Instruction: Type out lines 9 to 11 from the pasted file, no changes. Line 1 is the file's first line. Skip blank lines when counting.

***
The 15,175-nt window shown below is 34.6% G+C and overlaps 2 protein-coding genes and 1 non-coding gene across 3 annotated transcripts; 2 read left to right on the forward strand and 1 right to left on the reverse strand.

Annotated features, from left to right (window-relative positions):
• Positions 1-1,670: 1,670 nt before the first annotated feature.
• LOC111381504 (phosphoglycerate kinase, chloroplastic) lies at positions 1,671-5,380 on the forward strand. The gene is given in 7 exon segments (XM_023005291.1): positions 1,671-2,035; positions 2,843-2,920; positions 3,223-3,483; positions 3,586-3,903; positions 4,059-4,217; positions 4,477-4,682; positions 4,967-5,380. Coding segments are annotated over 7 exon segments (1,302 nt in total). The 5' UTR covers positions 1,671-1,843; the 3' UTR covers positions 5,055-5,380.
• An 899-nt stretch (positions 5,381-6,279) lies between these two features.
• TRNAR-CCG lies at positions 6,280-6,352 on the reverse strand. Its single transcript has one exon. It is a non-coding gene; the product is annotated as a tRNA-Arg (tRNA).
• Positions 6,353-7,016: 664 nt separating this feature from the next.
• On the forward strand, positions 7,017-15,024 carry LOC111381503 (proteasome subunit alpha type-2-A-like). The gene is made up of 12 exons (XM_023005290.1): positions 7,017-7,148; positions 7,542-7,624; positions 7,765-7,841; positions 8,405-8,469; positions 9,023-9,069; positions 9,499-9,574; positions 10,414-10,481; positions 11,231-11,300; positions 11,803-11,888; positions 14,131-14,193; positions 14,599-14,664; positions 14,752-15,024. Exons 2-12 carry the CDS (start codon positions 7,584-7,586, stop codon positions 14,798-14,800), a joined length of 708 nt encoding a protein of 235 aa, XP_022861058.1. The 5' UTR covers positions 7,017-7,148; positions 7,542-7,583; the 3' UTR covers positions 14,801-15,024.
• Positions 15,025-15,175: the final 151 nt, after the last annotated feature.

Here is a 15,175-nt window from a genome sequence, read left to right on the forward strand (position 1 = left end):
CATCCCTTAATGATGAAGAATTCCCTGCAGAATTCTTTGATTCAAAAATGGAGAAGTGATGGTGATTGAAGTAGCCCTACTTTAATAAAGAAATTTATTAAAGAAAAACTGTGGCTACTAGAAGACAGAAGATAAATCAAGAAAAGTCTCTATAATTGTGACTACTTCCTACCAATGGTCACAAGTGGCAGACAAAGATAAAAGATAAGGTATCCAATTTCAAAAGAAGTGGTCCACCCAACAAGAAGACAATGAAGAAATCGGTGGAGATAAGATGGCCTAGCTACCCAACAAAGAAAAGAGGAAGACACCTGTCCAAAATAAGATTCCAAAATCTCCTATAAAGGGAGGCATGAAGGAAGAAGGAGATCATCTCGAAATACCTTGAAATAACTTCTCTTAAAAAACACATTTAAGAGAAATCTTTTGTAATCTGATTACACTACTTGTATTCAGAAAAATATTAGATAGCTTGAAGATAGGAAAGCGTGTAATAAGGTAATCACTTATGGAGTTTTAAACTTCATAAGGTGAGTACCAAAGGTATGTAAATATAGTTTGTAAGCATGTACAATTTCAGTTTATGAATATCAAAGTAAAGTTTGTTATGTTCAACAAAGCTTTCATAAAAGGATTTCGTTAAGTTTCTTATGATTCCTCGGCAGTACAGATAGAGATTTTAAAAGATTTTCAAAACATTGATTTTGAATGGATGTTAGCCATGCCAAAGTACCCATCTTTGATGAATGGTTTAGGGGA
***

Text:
• Positions 15,025-15,175: the final 151 nt, after the last annotated feature.

Here is a 15,175-nt window from a genome sequence, read left to right on the forward strand (position 1 = left end):
CATCCCTTAATGATGAAGAATTCCCTGCAGAATTCTTTGATTCAAAAATGGAGAAGTGATGGTGATTGAAGTAGCCCTACTTTAATAAAGAAATTTATTAAAGAAAAACTGTGGCTACTAGAAGACAGAAGATAAATCAAGAAAAGTCTCTATAATTGTGACTACTTCCTACCAATGGTCACAAGTGGCAGACAAAGATAAAAGATAAGGTATCCAATTTCAAAAGAAGTGGTCCACCCAACAAGAAGACAATGAAGAAATCGGTGGAGATAAGATGGCCTAGCTACCCAACAAAGAAAAGAGGAAGACACCTGTCCAAAATAAGATTCCAAAATCTCCTATAAAGGGAGGCATGAAGGAAGAAGGAGATCATCTCGAAATACCTTGAAATAACTTCTCTTAAAAAACACATTTAAGAGAAATCTTTTGTAATCTGATTACACTACTTGTATTCAGAAAAATATTAGATAGCTTGAAGATAGGAAAGCGTGTAATAAGGTAATCACTTATGGAGTTTTAAACTTCATAAGGTGAGTACCAAAGGTATGTAAATATAGTTTGTAAGCATGTACAATTTCAGTTTATGAATATCAAAGTAAAGTTTGTTATGTTCAACAAAGCTTTCATAAAAGGATTTCGTTAAGTTTCTTATGATTCCTCGGCAGTACAGATAGAGATTTTAAAAGATTTTCAAAACATTGATTTTGAATGGATGTTAGCCATGCCAAAGTACCCATCTTTGATGAATGGTTTAGGGGA